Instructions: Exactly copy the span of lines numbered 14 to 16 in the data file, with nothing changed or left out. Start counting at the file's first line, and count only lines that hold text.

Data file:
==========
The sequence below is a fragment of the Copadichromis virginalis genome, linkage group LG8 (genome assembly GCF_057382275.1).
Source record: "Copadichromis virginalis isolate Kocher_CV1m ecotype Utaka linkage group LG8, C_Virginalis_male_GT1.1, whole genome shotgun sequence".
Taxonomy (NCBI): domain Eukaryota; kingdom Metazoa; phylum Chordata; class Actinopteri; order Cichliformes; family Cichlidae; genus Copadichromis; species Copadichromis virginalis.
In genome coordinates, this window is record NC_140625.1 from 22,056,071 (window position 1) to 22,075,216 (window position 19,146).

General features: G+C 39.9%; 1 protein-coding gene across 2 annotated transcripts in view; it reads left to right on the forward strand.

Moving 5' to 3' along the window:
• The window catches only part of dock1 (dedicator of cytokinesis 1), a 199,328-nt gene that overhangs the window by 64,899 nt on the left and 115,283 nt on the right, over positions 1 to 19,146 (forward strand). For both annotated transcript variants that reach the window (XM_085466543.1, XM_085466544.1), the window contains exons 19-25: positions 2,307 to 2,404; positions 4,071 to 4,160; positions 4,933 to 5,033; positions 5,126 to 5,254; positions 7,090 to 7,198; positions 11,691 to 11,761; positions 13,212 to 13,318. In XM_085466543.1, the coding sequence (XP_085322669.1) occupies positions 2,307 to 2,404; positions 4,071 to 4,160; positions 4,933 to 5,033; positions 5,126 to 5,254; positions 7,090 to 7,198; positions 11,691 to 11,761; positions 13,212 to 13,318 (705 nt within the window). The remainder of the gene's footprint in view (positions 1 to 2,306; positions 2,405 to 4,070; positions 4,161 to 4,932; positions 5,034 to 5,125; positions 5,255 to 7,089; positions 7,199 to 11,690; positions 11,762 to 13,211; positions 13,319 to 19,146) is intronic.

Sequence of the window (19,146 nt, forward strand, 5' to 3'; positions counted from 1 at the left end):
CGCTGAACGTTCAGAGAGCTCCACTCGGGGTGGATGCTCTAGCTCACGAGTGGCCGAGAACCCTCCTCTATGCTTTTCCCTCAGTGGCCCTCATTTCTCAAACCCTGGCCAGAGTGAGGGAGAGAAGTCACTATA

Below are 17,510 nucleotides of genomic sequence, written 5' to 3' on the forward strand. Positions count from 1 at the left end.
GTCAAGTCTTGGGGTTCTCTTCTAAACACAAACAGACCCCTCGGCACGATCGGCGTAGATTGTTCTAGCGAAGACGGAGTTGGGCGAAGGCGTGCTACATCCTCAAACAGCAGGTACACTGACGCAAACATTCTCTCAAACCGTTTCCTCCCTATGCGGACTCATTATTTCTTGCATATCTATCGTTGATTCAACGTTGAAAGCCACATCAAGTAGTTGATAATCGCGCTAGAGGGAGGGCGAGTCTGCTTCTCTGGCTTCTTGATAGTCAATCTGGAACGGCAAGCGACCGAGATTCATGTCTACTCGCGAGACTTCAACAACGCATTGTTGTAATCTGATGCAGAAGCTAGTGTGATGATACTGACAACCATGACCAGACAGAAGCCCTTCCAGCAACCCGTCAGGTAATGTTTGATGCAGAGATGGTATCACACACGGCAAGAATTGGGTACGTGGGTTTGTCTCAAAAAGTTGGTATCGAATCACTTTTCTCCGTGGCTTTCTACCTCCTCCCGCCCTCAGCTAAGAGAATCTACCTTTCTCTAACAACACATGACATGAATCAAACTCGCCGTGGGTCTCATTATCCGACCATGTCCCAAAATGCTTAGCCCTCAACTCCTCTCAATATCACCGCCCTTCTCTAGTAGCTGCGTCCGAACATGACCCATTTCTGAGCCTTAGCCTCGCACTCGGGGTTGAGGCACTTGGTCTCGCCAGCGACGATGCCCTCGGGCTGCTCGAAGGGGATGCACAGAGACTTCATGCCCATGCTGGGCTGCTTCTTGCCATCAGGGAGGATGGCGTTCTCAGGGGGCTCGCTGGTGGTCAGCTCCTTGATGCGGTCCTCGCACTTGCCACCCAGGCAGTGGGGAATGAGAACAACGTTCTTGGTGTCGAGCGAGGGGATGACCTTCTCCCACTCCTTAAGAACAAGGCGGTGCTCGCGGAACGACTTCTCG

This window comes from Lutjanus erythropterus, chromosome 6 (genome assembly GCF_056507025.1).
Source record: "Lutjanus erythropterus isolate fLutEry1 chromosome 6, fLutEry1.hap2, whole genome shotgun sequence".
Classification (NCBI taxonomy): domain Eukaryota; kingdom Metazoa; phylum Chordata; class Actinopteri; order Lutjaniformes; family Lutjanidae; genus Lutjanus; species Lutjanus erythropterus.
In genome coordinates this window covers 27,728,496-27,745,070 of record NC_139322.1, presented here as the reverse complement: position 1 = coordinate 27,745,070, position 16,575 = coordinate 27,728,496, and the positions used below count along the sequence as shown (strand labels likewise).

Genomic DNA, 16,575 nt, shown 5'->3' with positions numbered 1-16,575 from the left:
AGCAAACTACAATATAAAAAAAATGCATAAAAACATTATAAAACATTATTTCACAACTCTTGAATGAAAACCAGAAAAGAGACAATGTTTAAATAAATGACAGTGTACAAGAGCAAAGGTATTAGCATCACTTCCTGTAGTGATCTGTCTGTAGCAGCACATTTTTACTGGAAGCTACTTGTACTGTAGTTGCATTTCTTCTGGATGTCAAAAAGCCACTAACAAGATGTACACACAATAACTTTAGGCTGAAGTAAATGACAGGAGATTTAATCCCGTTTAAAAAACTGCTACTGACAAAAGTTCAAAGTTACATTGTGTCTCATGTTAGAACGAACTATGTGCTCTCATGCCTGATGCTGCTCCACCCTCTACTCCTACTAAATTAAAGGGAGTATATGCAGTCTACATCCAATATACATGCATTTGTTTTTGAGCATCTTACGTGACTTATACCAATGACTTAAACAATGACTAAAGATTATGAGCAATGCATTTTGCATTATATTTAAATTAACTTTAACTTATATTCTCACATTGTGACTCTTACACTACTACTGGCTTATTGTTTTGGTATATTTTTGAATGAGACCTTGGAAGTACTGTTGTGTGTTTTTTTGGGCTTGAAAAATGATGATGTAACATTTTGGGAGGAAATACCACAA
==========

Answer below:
Classification (NCBI taxonomy): domain Eukaryota; kingdom Metazoa; phylum Chordata; class Actinopteri; order Lutjaniformes; family Lutjanidae; genus Lutjanus; species Lutjanus erythropterus.
In genome coordinates this window covers 27,728,496-27,745,070 of record NC_139322.1, presented here as the reverse complement: position 1 = coordinate 27,745,070, position 16,575 = coordinate 27,728,496, and the positions used below count along the sequence as shown (strand labels likewise).

Genomic DNA, 16,575 nt, shown 5'->3' with positions numbered 1-16,575 from the left: